Beef season: Who’s King of Kenyan rap?


The only one with more bars than the three is me!” It was this brazen display of bravado posted on veteran rapper Juliani’s Twitter timeline last week that sparked off what has spiralled into a war of words between him and the curiously christened “Hip Hop Boyz” on the social network. The targets of his jab, Octopizzo, Khaligraph and Rabbit respectively went ahead to dismiss his remarks, prompting hip hop fans to weigh in on the now steaming debate as to #WhoIsKing in the Kenyan rap scene.

What followed was a flurry of tweets as each of the heavyweights staked claim to the lyrical throne.

Over the days that followed, the rappers and their online fans have engaged in a seemingly endless back and forth that has become a near permanent trending topic on the Twitter streets with the characteristic name calling, mudslinging and braggadocio that is typical of hip hop beefs the world over. Only in this case, it was all played out online.

“This is not like in the 90’s when rappers would go at each other physically in the name of beefing,” explains Khaligraph. “But rap is territorial, and while I’m certain none of these guys can try pull anything on me knowing where I come from, I still have to defend my space. It’s not personal, it’s business.”


Indeed, rap feuds have evolved dramatically from the 2Pac and Biggie days when picking a fight with another rapper meant placing one’s life on the line. Today, even the biggest beefs in the game are almost entirely confined to the virtual ring going by the Drake Vs Meek Mill and Casper Nyovest Vs AKA examples where the participants traded jibes on Twitter and Instagram with minimal confrontation.

“Beef is actually healthy for hip hop,” says Kenyan hip hop guru Buddha Blaze. “It’s about showmanship and claiming respect without necessarily being violent. Personally, I expect to hear some good music come from this particular situation.”

Admittedly, some of the industry’s greatest pieces of lyricism have resulted from similar scenarios. A case in point is Kleptomaniac’s “Tuendelee”, which remains one of the greatest gems produced by the Kenyan hip hop fraternity.

“As far as I’m concerned, I’m just playing my part to help change and grow the industry,” argues Juliani. “No one out there is doing anything exciting right now so all I’m saying to these kids is ‘step up your game’. They don’t have what it takes to get to the top individually so maybe if they team up and try take me on it might actually help their careers.”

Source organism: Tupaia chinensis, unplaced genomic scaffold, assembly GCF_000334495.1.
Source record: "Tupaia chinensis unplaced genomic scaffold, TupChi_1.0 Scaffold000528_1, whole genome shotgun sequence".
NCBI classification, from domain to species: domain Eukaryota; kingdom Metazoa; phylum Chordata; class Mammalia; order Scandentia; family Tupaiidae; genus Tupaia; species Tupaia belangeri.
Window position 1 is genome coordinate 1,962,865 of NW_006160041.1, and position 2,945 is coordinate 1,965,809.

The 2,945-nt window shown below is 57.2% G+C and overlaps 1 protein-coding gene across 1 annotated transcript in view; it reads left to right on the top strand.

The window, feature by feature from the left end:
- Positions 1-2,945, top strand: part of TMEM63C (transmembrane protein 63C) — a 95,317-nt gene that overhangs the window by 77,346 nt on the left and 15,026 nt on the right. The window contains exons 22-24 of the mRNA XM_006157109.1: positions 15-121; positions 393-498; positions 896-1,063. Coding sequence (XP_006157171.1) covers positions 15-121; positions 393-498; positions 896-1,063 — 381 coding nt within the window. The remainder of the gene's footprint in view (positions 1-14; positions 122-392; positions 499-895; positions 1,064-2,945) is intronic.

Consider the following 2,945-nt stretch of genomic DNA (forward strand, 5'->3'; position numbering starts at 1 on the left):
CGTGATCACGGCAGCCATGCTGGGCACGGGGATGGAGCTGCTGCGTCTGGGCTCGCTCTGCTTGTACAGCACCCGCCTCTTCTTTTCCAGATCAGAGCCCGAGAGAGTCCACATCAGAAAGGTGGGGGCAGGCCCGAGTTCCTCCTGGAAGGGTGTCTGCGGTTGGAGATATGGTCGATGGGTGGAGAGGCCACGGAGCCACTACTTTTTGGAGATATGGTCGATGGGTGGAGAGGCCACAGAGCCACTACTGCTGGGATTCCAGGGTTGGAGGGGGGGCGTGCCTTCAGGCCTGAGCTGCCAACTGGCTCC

But besides all the chest thumping and self-aggrandising retweets, there’s little else to justify the beef outside of that increasingly annoying hashtag. For all their want of the “crown”, the MCs have done a less than convincing job at proving to their fans and critics why they deserve it.

Take Juliani for example. Judging by the comments expressed on the #WhoIsKing thread, his foray into the perceivably uncouth world of secular hip hop has left a bad taste among his legion of religious fans who consider his actions insincere to his professed Christian faith.

“I am a hip hop artiste even before being a Gospel musician and for that reason I too have to sharpen my skills from time to time in the way that hip hop demands,” he argues in his defense. “Those reading anything of the contrary in this situation must really not understand what I am about.”

Rabbit seems to have assumed an “I’m Bigger Than This” stance throughout the entire incident as he invited the squabbling artistes to square out their issues on a live stage performance.

He tweeted: “Badala ya Twitter mingi, just choose a date Tukutane kiwanja mafans waamue. Nikama mko na bundles mingi na mistari chache.’ (Instead of tweeting all the time, why not pick a date so we can let the fans decide this in the arena, you seem to have an excess of internet bundles and a shortage of rhymes)”.


Perhaps to counter Rabbit’s assertion, Khaligraph opted to hit the recording booth emerging with “King Khali”, the first unofficial diss-track of this unfolding beef. The result is a two minute track filled with provocative shots clearly aimed at his competitors. Juliani followed with Lord forgive me and Rabbit released Kionjo.

“I’m not even trying to play it safe,” Khaligraph charges. “I can understand that Juliani is feeling the pressure because we’re obviously coming up in the scene and he’s feeling challenged. But what I need them all to realise is that I’ve only been doing this for two years and I’m already at their level when they’re all past their peaks. I’m not trying to make friends with anyone here.”

Octopizzo has termed the shenanigans as “irrelevant” choosing instead to focus on promoting his latest release; “I’m A Doer” as he tries to get over the embarrassing August Alsina debacle that left him with egg smeared all over his face.

One thing is for sure, every fight must have a victor and loser(s). Whether it be through a show of social media might, prowess on tape or demonstrated brand and monetary value, eventually, someone will need to step out of this cesspool with some form of triumph if only to spare us the monotonous rants on our timelines. Because in the words of former Kleptomaniacs affiliate Collo, “everyone cannot be the King of Rap at the same time.”